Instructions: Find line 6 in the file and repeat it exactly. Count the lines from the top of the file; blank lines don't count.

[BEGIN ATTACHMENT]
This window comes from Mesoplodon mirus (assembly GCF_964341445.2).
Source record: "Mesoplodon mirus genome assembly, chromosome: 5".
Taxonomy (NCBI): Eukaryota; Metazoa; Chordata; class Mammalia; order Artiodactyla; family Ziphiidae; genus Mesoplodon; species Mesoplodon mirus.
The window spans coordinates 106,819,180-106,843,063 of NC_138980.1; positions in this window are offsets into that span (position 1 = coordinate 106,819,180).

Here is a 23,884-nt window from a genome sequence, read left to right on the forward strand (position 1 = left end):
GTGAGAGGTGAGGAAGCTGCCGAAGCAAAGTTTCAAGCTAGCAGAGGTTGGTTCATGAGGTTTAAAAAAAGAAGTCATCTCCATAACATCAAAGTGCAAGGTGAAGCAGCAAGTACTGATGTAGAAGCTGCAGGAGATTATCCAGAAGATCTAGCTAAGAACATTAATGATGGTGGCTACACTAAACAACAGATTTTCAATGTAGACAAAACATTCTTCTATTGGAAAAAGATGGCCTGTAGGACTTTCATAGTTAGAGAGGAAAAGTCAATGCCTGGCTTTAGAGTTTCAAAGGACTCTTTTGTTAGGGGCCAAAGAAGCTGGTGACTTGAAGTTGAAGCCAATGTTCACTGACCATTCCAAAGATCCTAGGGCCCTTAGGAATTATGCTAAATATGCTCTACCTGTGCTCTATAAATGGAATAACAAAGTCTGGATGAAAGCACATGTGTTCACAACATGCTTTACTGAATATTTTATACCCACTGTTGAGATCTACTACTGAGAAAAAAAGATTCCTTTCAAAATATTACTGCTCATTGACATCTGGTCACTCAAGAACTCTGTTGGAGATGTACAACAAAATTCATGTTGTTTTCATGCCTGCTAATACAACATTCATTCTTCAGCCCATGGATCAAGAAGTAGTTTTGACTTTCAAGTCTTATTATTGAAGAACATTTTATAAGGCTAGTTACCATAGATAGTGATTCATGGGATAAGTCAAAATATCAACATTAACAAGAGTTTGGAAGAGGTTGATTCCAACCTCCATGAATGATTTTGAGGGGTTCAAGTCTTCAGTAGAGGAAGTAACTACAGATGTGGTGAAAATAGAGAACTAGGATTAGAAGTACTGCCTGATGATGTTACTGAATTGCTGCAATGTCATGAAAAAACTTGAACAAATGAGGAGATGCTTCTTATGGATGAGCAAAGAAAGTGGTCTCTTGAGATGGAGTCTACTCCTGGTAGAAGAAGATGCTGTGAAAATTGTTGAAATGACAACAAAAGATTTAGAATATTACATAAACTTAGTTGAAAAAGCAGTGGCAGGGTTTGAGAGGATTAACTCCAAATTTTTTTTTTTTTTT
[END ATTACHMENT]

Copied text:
GTGAGAGGTGAGGAAGCTGCCGAAGCAAAGTTTCAAGCTAGCAGAGGTTGGTTCATGAGGTTTAAAAAAAGAAGTCATCTCCATAACATCAAAGTGCAAGGTGAAGCAGCAAGTACTGATGTAGAAGCTGCAGGAGATTATCCAGAAGATCTAGCTAAGAACATTAATGATGGTGGCTACACTAAACAACAGATTTTCAATGTAGACAAAACATTCTTCTATTGGAAAAAGATGGCCTGTAGGACTTTCATAGTTAGAGAGGAAAAGTCAATGCCTGGCTTTAGAGTTTCAAAGGACTCTTTTGTTAGGGGCCAAAGAAGCTGGTGACTTGAAGTTGAAGCCAATGTTCACTGACCATTCCAAAGATCCTAGGGCCCTTAGGAATTATGCTAAATATGCTCTACCTGTGCTCTATAAATGGAATAACAAAGTCTGGATGAAAGCACATGTGTTCACAACATGCTTTACTGAATATTTTATACCCACTGTTGAGATCTACTACTGAGAAAAAAAGATTCCTTTCAAAATATTACTGCTCATTGACATCTGGTCACTCAAGAACTCTGTTGGAGATGTACAACAAAATTCATGTTGTTTTCATGCCTGCTAATACAACATTCATTCTTCAGCCCATGGATCAAGAAGTAGTTTTGACTTTCAAGTCTTATTATTGAAGAACATTTTATAAGGCTAGTTACCATAGATAGTGATTCATGGGATAAGTCAAAATATCAACATTAACAAGAGTTTGGAAGAGGTTGATTCCAACCTCCATGAATGATTTTGAGGGGTTCAAGTCTTCAGTAGAGGAAGTAACTACAGATGTGGTGAAAATAGAGAACTAGGATTAGAAGTACTGCCTGATGATGTTACTGAATTGCTGCAATGTCATGAAAAAACTTGAACAAATGAGGAGATGCTTCTTATGGATGAGCAAAGAAAGTGGTCTCTTGAGATGGAGTCTACTCCTGGTAGAAGAAGATGCTGTGAAAATTGTTGAAATGACAACAAAAGATTTAGAATATTACATAAACTTAGTTGAAAAAGCAGTGGCAGGGTTTGAGAGGATTAACTCCAAATTTTTTTTTTTTTTT